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The sycamore : Acer pseudoplatanus.

The sycamore : Acer pseudoplatanus.

by blogs at woodlands, 30 December, 2021, 0 comments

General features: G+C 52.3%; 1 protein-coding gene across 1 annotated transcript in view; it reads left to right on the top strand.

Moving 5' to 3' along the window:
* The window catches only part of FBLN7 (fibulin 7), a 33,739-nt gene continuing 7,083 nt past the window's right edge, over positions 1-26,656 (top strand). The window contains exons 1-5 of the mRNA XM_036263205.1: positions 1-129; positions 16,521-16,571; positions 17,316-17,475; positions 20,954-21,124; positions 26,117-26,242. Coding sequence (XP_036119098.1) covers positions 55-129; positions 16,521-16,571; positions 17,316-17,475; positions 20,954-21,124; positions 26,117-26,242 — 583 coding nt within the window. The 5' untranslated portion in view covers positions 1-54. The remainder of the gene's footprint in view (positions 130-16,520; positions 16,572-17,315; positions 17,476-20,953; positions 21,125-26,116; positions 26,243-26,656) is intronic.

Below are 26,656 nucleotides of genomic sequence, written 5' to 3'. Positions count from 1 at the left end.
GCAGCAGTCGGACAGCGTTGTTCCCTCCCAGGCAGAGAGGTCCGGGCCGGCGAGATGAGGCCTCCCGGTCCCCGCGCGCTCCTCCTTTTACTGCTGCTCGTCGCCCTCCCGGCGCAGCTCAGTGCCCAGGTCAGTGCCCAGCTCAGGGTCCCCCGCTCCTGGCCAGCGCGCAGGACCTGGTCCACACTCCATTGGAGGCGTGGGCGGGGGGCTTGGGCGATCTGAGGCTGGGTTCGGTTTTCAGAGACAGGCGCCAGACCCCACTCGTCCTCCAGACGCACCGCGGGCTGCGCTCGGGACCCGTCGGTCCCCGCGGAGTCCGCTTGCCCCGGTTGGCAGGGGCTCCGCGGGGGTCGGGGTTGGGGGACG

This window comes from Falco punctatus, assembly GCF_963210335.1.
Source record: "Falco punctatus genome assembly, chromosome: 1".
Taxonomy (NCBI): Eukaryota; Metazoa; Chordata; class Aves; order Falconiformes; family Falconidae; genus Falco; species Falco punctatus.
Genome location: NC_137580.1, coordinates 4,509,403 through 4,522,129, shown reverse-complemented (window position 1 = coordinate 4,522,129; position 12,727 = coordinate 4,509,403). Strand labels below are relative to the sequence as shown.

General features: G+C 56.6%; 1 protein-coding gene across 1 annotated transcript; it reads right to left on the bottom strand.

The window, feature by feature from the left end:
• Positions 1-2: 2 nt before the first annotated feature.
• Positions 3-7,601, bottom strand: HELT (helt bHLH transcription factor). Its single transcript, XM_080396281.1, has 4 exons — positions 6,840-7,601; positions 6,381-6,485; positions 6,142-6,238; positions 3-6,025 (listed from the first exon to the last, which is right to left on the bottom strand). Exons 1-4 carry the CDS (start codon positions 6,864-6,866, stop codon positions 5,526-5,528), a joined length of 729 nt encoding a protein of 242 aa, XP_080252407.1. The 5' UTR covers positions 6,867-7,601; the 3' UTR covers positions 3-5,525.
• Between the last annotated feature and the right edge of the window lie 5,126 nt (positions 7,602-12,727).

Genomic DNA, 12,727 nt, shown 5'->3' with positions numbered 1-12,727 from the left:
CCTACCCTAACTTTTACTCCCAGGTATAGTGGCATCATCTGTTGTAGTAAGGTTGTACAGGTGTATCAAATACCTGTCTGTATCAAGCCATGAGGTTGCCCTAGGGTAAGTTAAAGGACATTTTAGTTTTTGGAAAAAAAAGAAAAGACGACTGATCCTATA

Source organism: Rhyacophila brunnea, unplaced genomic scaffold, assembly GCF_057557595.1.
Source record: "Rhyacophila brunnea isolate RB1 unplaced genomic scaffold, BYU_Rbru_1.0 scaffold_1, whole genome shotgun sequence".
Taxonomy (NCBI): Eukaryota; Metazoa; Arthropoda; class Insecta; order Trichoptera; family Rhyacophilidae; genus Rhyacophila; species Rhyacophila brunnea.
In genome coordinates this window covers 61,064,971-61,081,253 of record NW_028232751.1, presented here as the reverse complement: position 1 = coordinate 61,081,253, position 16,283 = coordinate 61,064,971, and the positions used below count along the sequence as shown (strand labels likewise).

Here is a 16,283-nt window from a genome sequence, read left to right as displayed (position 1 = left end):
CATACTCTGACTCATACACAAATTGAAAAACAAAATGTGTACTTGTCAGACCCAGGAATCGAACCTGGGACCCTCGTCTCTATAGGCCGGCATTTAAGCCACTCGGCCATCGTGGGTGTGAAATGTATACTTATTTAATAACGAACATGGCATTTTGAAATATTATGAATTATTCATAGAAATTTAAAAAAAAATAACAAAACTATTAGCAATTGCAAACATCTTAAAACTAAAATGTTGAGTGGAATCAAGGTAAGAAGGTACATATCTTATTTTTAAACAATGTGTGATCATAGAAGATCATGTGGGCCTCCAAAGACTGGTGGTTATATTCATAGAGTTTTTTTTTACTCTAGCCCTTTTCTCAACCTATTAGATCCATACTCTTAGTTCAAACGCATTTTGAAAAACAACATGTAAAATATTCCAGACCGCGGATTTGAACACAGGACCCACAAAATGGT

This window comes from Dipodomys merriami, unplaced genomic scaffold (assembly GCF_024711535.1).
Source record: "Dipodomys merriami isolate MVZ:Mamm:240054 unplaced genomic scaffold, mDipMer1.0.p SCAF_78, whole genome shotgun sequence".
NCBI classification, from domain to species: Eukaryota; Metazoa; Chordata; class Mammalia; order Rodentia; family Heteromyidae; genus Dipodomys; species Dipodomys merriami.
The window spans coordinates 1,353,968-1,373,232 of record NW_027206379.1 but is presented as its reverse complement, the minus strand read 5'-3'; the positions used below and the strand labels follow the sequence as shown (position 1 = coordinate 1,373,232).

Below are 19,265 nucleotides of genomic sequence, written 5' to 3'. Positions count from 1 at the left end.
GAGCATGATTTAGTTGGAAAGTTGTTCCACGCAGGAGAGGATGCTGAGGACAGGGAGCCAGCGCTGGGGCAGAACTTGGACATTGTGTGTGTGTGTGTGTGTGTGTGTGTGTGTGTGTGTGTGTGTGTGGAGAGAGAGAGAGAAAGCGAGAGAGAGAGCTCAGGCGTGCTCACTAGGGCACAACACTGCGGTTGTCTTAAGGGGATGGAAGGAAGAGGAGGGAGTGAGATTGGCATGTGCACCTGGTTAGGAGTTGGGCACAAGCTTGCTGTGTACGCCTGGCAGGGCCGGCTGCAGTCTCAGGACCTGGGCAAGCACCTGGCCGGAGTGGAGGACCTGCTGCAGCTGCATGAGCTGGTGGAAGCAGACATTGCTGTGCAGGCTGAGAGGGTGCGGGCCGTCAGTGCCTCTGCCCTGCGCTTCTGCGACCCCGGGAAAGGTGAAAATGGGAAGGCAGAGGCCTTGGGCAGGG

Acer pseudoplatanus is known as the sycamore in the U.K, or the sycamore maple in the United States. It was first described in botanical terms by the Swedish naturalist Carl von Linné in 1753.  It is thought that the sycamore is an introduced species, as its native range is central Europe and Western Asia.  It probably arrived in this country in the Tudor period (circa 1500 CE).  That it has no old native names is perhaps indicative of its absence before Tudor times, (Some say it has been here longer and have suggested that it persisted in Scotland).  It was recorded in the wild in Kent in 1632.  The sycamore is probably best regarded as a neophyte.  A neophyte is a plant that is not native to a particular area / region and has been introduced in recent history. Whatever its background, the sycamore is now to be found spread across the country. Its spread is due in no small part to the capacity of a single tree to produce many hundreds, indeed thousands of seeds.  The seeds are ‘winged’.  The wing of each seed develops from an extension of the ovary wall.  Two seeds are joined together to form a structure termed a double samara - a 'helicopter-like' device.  The wings catch the wind and the fruit rotates as it falls from the tree. This slows the descent and enables seed dispersal over a greater distance.  The sycamore has been deliberately introduced in a number of countries as it is tolerant of air pollution, salt spray and wind and it readily invades disturbed ground (abandoned farmland, brownfield sites, roadsides etc).  It is now regarded as an invasive species in, for example, New Zealand.  The leaves of the sycamore are simple but large. Each leaf has five distinct lobes and five veins radiate from the base of the leaf into the lobes. The edge of the leaf is somewhat ‘ragged’ with rounded 'teeth'. The lower surface may bear some hairs. The leaves are arranged in opposite pairs around the twigs / stem. In Autumn,  heavy leaf fall can mean that the ground under a sycamore tree can be smothered with a significant layer of the leaves, consequently the diversity of the ground flora underneath the tree may suffer. In spring and summer, the leaves can support large populations of aphids. Evidence of aphids on the leaves may be seen in the form of honeydew; this is the sugary waste of their feeding.   It may fall onto lower leaves (and cars); it provides food for flies and other insects.  The aphids themselves are a food source for ladybirds.  Sometimes the leaves are covered with small, red 'blobs' / projections - these are galls caused by a mite (a small spider-like creature).  The female mite lays eggs in these structures. Sycamores can be coppiced, that is, cut down to a stump which will rapidly produce new growth - for poles etc.  The timber of the sycamore is close grained, white to cream in colour that turns ‘golden’ with age.  It can be used in making musical instruments (violins), furniture, wood flooring There are many other species in the genus Acer, for example, Acer platanoides - the Norway Maple, Acer campestre - the Field Maple, Acer palmatum - Japanese Maple, and Acer saccharum - the Sugar Maple.  All of these have a (diploid) chromosome number of 26. Interestingly, the sycamore has a chromosome number of 52 - the number of chromosomes per cell has doubled.  The sycamore is a polyploid. A couple of interesting historical points about sycamore ;  The Tolpuddle Martyrs' Tree is a very old sycamore. The tree was used as a meeting point (in 1833) for six local agricultural labourers to discuss low wages and their poor living / working conditions.  They are associated with the birth of the trade unionist movement.  The 'Tolpuddle Martyrs' (as they came to be known) were sentenced to seven years of penal labour in Australia and were transported to Botany Bay. Dule trees were used as gallows for public hangings and also used as gibbets for the display of the corpse after such hangings.  One such dule tree lies within the grounds of Leith Hall, near Huntly, Aberdeenshire. This tree is a sycamore. The strong timber of sycamore made it a favoured tree for this purpose. [caption id="attachment_36329" align="aligncenter" width="645"] emerging leaves[/caption]